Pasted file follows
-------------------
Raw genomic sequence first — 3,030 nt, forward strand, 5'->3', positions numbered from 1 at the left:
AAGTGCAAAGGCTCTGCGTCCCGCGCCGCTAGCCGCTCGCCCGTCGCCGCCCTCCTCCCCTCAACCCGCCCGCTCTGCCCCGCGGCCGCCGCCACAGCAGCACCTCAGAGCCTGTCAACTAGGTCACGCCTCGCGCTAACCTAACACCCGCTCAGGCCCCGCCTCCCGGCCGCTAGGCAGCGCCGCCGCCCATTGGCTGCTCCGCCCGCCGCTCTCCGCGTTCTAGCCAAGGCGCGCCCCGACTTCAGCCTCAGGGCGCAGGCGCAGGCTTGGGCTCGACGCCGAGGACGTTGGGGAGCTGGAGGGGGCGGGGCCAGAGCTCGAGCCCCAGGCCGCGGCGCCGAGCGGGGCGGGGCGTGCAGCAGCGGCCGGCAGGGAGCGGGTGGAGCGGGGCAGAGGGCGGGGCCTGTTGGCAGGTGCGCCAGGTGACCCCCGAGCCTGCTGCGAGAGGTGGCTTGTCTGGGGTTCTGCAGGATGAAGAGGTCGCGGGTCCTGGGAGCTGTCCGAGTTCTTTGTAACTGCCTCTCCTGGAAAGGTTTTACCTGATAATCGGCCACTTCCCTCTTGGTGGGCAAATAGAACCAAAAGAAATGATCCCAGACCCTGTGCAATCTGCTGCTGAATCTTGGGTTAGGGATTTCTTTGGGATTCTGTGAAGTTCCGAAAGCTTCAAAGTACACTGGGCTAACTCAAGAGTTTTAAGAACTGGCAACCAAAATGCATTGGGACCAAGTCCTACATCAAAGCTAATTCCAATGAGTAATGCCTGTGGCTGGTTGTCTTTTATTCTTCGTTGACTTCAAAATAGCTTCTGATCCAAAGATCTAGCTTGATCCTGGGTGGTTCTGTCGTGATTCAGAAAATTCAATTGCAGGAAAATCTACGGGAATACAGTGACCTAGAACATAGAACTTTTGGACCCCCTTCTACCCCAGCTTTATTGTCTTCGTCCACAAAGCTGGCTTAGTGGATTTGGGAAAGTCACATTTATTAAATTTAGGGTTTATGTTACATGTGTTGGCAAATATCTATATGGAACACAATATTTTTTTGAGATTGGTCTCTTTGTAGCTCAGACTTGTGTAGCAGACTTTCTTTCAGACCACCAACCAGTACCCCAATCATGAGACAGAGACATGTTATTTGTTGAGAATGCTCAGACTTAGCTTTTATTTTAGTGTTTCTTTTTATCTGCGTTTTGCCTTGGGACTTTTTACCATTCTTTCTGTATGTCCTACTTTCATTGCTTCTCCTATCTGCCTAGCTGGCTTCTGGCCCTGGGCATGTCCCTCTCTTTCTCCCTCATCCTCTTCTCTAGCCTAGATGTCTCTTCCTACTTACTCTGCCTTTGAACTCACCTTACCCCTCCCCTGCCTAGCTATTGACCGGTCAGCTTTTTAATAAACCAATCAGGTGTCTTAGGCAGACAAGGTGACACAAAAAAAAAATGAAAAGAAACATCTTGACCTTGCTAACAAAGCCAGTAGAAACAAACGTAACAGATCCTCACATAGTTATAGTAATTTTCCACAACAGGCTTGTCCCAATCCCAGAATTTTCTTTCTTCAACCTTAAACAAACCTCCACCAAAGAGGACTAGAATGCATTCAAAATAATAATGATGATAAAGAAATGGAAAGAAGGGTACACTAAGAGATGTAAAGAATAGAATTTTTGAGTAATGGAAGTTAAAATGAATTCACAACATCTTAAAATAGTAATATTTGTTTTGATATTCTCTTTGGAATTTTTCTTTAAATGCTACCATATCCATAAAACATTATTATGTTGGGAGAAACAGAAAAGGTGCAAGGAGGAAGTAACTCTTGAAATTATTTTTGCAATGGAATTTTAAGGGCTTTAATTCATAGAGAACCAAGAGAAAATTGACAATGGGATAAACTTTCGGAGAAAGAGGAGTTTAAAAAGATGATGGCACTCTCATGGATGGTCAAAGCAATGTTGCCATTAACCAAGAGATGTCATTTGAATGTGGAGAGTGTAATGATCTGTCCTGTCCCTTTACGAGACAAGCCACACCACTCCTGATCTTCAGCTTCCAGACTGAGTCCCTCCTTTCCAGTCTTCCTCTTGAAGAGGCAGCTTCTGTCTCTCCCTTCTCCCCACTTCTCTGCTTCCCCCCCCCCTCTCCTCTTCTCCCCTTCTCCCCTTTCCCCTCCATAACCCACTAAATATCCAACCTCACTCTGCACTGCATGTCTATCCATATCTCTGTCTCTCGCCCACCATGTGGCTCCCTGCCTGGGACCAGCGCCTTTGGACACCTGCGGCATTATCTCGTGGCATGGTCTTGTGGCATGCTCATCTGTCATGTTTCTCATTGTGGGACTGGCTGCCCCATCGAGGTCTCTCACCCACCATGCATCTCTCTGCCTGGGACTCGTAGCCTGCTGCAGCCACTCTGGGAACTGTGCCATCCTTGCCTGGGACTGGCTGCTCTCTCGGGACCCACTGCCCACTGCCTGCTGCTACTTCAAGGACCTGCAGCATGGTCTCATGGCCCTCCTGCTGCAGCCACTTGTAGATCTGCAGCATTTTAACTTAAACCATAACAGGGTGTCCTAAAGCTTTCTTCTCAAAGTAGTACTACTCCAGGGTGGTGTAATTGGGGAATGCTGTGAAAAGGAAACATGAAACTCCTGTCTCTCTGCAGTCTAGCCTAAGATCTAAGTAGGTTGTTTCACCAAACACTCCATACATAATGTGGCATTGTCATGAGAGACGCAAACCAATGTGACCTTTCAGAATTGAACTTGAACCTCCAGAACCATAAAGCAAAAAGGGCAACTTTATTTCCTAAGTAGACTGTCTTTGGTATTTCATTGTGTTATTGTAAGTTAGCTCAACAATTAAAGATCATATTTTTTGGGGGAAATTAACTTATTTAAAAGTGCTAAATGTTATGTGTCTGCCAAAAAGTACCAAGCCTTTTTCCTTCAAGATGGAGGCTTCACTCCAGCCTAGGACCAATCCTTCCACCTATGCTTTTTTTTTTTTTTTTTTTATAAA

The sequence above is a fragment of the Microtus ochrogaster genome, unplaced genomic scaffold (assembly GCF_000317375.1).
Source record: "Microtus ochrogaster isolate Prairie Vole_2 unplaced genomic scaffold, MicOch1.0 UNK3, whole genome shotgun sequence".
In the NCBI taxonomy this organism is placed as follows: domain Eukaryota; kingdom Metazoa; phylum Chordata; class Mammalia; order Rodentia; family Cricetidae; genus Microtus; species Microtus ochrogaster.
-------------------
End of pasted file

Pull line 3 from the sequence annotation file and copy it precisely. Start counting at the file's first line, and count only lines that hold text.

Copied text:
The sequence above is a fragment of the Microtus ochrogaster genome, unplaced genomic scaffold (assembly GCF_000317375.1).